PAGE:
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Starr and Dettmar reject the “authority” by which a literature professor presumes to show students works worth reading. Who are we, they argue, to tell students that James Baldwin, Shakespeare, or Gwendolyn Brooks are good? As a first-generation college student, I learned to be wary of professors loudly forswearing their authority, approaching students as buddies, just wanting to have a friendly conversation. Such a stance typically concealed a far more thoroughgoing play at authority. And of course Starr and Dettmar immediately reveal their suspicion of authority to be hypocritical. These literature professors modestly disavow any expertise in literary judgment in order to claim expertise in empathy, morality, and “metacognitive skills.” Such expertise, they tell us, will “prepare our students to contend with some degree of success in the marketplace of ideas.”
But what exactly qualifies a literature Ph.D. as an empathy expert? Why should students attending Pomona College — one of the wealthiest institutions on the planet — go into debt to learn how to be moral from the authors of scholarly books on 18th-century literature and Bob Dylan?
By pretending to sacrifice literary judgment, the English professor gains the right to moral and “metacognitive” judgment. Nice work if you can get it.
Starr and Dettmar compliment my phrase, “the pathologies of expertise,” and graciously proceed to illustrate one of the worst such pathologies — bootstrapping from a delimited sphere of professional authority to self-appointed arbiter of broad swaths of students’ experience. By pretending to sacrifice literary judgment, the Pomona English professor gains the right to moral and “metacognitive” judgment. Nice work if you can get it.
Their bargain looks even better once we realize that they aren’t actually giving up literary judgment for a moment. Starr and Dettmar argue that they don’t “force” students to understand the value of James Baldwin or Shakespeare. Whatever the students like is good enough for them. But then what’s on these professors’ syllabi, and how does it get there? Perhaps they have taken a page out of the Silicon Valley playbook and used algorithms to construct syllabi based on the empirical preferences of their students — gleaned from their Amazon or Google accounts. But more likely they’re putting works on their syllabi they think the students will benefit from engaging. And that’s literary judgment.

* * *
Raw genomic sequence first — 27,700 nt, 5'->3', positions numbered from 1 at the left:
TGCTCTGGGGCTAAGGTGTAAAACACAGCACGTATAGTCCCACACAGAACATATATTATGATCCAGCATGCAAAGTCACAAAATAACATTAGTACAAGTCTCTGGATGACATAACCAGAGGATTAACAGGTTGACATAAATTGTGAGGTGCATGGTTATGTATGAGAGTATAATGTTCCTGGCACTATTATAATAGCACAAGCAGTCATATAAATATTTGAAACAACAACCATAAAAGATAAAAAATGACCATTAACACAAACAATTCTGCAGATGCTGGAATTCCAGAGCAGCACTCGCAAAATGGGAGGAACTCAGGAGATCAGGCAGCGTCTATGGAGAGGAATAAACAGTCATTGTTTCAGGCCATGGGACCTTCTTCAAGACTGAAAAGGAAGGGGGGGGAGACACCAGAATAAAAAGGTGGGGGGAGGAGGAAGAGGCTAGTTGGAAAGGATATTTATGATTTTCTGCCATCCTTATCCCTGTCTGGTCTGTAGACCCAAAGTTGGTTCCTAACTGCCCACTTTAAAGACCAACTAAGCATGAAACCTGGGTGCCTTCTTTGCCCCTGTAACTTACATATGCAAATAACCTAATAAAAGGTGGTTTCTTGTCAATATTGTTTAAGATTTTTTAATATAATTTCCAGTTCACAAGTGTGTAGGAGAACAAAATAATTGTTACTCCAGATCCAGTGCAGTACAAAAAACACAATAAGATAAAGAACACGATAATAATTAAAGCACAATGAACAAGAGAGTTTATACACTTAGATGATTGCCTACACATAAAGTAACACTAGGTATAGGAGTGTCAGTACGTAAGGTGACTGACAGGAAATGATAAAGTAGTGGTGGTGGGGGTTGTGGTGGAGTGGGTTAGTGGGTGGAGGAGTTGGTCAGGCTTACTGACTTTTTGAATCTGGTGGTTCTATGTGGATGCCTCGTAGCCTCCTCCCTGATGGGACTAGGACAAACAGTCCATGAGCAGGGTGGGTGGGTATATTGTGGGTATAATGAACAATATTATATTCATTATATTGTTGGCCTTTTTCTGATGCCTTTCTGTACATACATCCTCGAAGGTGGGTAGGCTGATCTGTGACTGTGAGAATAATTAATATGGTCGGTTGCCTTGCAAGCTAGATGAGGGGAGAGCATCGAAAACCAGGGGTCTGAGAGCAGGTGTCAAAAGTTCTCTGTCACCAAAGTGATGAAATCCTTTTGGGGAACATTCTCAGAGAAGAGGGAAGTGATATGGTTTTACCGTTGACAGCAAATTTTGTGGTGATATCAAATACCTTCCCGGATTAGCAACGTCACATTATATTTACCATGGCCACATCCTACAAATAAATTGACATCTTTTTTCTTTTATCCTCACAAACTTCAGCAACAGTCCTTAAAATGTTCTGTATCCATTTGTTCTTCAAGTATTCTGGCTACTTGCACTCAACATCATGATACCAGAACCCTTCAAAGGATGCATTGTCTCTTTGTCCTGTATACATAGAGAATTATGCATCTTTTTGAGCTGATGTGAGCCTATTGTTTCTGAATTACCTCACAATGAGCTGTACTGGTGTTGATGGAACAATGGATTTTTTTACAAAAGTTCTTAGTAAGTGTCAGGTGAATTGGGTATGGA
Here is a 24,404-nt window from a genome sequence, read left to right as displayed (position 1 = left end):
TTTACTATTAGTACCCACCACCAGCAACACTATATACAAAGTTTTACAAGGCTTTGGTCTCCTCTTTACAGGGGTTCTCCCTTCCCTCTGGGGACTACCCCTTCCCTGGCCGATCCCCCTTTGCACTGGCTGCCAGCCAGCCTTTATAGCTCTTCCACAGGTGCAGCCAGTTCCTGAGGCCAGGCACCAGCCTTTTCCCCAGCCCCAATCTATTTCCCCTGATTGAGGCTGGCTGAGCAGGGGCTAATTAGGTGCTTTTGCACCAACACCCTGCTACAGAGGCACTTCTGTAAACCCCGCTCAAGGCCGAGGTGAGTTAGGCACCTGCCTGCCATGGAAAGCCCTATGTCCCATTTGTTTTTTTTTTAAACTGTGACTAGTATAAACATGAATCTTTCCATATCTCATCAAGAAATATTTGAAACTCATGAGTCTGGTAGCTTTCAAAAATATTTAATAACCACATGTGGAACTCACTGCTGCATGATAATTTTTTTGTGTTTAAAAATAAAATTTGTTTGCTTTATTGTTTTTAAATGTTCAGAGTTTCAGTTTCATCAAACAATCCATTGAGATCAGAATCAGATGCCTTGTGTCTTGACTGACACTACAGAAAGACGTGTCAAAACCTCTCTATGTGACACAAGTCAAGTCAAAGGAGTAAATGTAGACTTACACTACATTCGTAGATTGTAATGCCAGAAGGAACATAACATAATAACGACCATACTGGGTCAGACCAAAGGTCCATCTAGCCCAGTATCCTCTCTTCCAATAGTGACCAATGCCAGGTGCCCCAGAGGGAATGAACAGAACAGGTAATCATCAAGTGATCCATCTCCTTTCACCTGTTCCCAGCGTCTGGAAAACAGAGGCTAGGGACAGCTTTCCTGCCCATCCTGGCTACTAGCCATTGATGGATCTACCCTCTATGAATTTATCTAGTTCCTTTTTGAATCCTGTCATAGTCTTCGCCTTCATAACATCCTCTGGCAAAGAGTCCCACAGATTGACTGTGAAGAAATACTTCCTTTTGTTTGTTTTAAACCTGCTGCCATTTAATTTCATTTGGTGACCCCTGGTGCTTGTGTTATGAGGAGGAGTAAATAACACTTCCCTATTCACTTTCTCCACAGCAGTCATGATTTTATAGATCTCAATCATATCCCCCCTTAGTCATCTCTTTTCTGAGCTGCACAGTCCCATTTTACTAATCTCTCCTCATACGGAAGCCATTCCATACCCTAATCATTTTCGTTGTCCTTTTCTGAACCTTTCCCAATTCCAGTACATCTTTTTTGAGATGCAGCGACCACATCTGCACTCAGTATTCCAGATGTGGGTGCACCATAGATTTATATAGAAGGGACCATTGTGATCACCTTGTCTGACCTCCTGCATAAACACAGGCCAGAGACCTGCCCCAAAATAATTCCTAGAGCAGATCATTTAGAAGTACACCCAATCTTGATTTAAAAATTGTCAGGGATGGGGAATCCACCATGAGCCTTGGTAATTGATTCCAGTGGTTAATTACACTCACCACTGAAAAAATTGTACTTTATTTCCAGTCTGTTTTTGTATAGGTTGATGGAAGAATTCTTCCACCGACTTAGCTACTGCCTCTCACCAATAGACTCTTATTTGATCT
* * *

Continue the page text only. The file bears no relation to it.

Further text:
Starr and Dettmar claim they teach “difference.” Doesn’t this imply that they are showing students something they don’t already like? If so, they’re practicing judgment. They’re saying that certain works make available certain kinds of valuable insights and experiences. If not — if Céline Dion or The Apprentice are just as good at illustrating difference as Gwendolyn Brooks or Bashō — then what reason do they give to the student who reasonably inquires: Why do I have to read what’s on your syllabus?
A similar question arises with respect to empathy. Is every work equally good at inculcating empathy? If not, then Starr and Dettmar are practicing judgment. If so, then they are claiming a truly extraordinary authority. It doesn’t matter what works we teach; the professor’s total mastery of empathy, morality, and “metacognitive skills” itself is sufficient to enable Pomona students to thrive in the marketplace. Like all varieties of market egalitarianism, surface equality here conceals deeper inequalities. The more Starr and Dettmar tell the students how equal they are, the more they celebrate the equality of all consumer choice, the greater their own authority grows. Yet this comes at a cost. Pomona’s English majors are at historic lows. These professors are finding fewer and fewer subjects for their moral authority.
There are many serious questions about the expertise associated with literary judgment, and the kinds of checks necessary to counter prejudice and authoritarianism. But none of these arguments are necessary to demonstrate the emptiness of Starr’s and Dettmar’s position. They protest my authoritarianism, but they claim a professorial authority far greater, and far less grounded, than any I imagine. They pretend they don’t tell students what works they should value, and then claim they are showing students works that transmit the values of difference and empathy. The obvious contradictions of their response to my essay are dispelled by their identification of Silicon Valley as the destination of their pedagogy. Its combination of an egalitarian approach to consumer preference with a hostility to any value not assimilable to the market finds two faithful advocates in Starr and Dettmar. The power of this ideology renders them blind to its incoherence as an educational program.